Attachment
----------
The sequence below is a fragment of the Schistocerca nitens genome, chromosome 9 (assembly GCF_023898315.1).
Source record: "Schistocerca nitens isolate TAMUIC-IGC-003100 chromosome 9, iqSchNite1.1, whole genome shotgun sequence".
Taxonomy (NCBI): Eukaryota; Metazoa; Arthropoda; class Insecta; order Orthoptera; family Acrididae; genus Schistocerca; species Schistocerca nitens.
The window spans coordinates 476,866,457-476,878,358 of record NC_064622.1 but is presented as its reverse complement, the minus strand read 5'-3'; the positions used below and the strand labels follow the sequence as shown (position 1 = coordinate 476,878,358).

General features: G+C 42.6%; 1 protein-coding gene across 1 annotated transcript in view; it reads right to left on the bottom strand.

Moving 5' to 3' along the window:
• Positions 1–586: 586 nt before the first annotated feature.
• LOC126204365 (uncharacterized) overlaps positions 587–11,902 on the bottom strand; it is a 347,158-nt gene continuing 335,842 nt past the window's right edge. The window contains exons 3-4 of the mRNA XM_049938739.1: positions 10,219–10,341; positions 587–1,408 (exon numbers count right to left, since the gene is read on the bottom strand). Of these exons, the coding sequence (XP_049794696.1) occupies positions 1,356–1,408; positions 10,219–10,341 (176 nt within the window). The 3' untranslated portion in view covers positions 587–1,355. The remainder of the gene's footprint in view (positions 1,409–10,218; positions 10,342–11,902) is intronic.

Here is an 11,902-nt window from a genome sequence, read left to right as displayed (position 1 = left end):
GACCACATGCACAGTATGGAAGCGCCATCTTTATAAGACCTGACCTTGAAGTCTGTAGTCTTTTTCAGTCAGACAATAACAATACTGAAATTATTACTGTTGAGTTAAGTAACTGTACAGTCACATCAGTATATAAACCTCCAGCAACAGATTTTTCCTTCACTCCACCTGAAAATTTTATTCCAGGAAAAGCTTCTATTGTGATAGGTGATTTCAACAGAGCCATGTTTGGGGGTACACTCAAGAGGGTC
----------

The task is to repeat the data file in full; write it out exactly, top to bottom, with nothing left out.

The sequence below is a fragment of the Schistocerca nitens genome, chromosome 9 (assembly GCF_023898315.1).
Source record: "Schistocerca nitens isolate TAMUIC-IGC-003100 chromosome 9, iqSchNite1.1, whole genome shotgun sequence".
Taxonomy (NCBI): Eukaryota; Metazoa; Arthropoda; class Insecta; order Orthoptera; family Acrididae; genus Schistocerca; species Schistocerca nitens.
The window spans coordinates 476,866,457-476,878,358 of record NC_064622.1 but is presented as its reverse complement, the minus strand read 5'-3'; the positions used below and the strand labels follow the sequence as shown (position 1 = coordinate 476,878,358).

General features: G+C 42.6%; 1 protein-coding gene across 1 annotated transcript in view; it reads right to left on the bottom strand.

Moving 5' to 3' along the window:
• Positions 1–586: 586 nt before the first annotated feature.
• LOC126204365 (uncharacterized) overlaps positions 587–11,902 on the bottom strand; it is a 347,158-nt gene continuing 335,842 nt past the window's right edge. The window contains exons 3-4 of the mRNA XM_049938739.1: positions 10,219–10,341; positions 587–1,408 (exon numbers count right to left, since the gene is read on the bottom strand). Of these exons, the coding sequence (XP_049794696.1) occupies positions 1,356–1,408; positions 10,219–10,341 (176 nt within the window). The 3' untranslated portion in view covers positions 587–1,355. The remainder of the gene's footprint in view (positions 1,409–10,218; positions 10,342–11,902) is intronic.

Here is an 11,902-nt window from a genome sequence, read left to right as displayed (position 1 = left end):
GACCACATGCACAGTATGGAAGCGCCATCTTTATAAGACCTGACCTTGAAGTCTGTAGTCTTTTTCAGTCAGACAATAACAATACTGAAATTATTACTGTTGAGTTAAGTAACTGTACAGTCACATCAGTATATAAACCTCCAGCAACAGATTTTTCCTTCACTCCACCTGAAAATTTTATTCCAGGAAAAGCTTCTATTGTGATAGGTGATTTCAACAGAGCCATGTTTGGGGGTACACTCAAGAGGGTC